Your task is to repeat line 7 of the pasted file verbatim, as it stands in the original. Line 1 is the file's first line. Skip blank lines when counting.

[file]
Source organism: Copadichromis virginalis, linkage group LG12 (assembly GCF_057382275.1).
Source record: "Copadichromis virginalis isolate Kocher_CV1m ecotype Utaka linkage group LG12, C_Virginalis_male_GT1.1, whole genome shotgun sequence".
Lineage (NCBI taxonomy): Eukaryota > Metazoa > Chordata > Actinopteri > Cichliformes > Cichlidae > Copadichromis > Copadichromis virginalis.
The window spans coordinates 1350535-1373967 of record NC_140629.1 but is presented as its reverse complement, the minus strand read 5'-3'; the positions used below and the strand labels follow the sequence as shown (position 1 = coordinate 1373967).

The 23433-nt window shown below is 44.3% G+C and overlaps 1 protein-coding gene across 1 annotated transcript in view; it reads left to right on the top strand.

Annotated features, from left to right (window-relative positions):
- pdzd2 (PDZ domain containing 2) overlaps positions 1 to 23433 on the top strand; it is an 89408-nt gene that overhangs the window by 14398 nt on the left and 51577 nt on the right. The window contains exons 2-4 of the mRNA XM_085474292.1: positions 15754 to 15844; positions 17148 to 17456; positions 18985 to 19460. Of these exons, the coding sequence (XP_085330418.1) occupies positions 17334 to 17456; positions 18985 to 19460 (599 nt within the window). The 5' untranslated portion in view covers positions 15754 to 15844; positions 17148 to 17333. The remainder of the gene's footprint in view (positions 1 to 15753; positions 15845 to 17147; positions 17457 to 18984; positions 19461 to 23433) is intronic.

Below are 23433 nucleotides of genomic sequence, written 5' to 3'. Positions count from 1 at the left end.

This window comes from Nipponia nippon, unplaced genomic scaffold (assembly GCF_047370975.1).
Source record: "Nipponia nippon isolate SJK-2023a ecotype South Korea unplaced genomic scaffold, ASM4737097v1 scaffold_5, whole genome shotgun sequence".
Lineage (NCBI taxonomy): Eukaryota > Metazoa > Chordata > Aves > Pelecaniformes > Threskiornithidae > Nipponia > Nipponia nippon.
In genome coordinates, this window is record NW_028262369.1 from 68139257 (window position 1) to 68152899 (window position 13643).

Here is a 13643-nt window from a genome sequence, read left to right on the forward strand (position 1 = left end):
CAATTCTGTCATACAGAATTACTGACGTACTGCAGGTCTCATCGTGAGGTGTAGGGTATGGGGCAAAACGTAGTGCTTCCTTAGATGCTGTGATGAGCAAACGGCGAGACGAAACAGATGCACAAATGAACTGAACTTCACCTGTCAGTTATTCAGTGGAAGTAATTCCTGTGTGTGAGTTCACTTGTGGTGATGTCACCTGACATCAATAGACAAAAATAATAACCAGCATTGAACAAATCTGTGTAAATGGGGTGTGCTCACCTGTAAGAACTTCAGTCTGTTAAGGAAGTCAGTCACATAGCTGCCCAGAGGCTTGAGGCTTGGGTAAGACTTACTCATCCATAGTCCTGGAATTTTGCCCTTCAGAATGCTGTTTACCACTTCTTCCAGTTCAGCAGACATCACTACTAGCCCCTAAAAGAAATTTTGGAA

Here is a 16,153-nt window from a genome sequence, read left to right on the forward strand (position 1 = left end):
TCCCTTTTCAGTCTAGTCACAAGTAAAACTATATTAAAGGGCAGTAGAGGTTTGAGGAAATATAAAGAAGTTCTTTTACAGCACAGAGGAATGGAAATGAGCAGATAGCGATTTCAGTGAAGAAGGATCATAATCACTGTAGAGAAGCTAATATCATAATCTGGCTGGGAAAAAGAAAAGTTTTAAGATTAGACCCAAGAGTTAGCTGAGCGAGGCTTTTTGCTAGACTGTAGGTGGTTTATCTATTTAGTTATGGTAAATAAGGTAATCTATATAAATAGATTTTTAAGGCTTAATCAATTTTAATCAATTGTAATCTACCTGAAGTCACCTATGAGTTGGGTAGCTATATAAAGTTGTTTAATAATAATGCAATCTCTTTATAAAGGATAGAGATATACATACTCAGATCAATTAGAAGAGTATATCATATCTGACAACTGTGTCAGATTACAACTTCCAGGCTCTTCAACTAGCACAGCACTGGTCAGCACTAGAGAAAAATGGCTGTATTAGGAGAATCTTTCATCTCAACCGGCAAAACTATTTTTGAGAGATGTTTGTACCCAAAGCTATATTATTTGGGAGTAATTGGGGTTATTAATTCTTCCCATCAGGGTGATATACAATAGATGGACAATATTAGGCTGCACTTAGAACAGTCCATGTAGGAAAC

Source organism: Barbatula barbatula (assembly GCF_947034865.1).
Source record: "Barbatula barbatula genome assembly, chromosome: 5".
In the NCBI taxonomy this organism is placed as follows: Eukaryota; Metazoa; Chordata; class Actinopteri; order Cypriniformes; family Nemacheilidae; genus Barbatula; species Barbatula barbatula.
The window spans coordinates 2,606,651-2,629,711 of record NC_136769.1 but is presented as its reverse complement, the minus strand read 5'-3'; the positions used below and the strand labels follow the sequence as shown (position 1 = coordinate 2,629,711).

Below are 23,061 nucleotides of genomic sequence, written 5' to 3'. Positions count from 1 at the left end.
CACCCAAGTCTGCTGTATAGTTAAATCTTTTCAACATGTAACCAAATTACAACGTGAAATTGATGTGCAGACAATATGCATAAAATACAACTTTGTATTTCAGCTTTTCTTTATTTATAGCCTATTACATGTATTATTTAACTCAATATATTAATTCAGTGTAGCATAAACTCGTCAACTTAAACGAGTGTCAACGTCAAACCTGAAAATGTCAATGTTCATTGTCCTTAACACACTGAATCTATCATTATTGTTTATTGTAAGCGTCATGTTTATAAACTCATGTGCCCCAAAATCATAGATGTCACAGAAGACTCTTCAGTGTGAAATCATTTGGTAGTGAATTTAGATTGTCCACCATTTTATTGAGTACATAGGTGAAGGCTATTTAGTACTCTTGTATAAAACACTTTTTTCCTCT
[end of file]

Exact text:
- pdzd2 (PDZ domain containing 2) overlaps positions 1 to 23433 on the top strand; it is an 89408-nt gene that overhangs the window by 14398 nt on the left and 51577 nt on the right. The window contains exons 2-4 of the mRNA XM_085474292.1: positions 15754 to 15844; positions 17148 to 17456; positions 18985 to 19460. Of these exons, the coding sequence (XP_085330418.1) occupies positions 17334 to 17456; positions 18985 to 19460 (599 nt within the window). The 5' untranslated portion in view covers positions 15754 to 15844; positions 17148 to 17333. The remainder of the gene's footprint in view (positions 1 to 15753; positions 15845 to 17147; positions 17457 to 18984; positions 19461 to 23433) is intronic.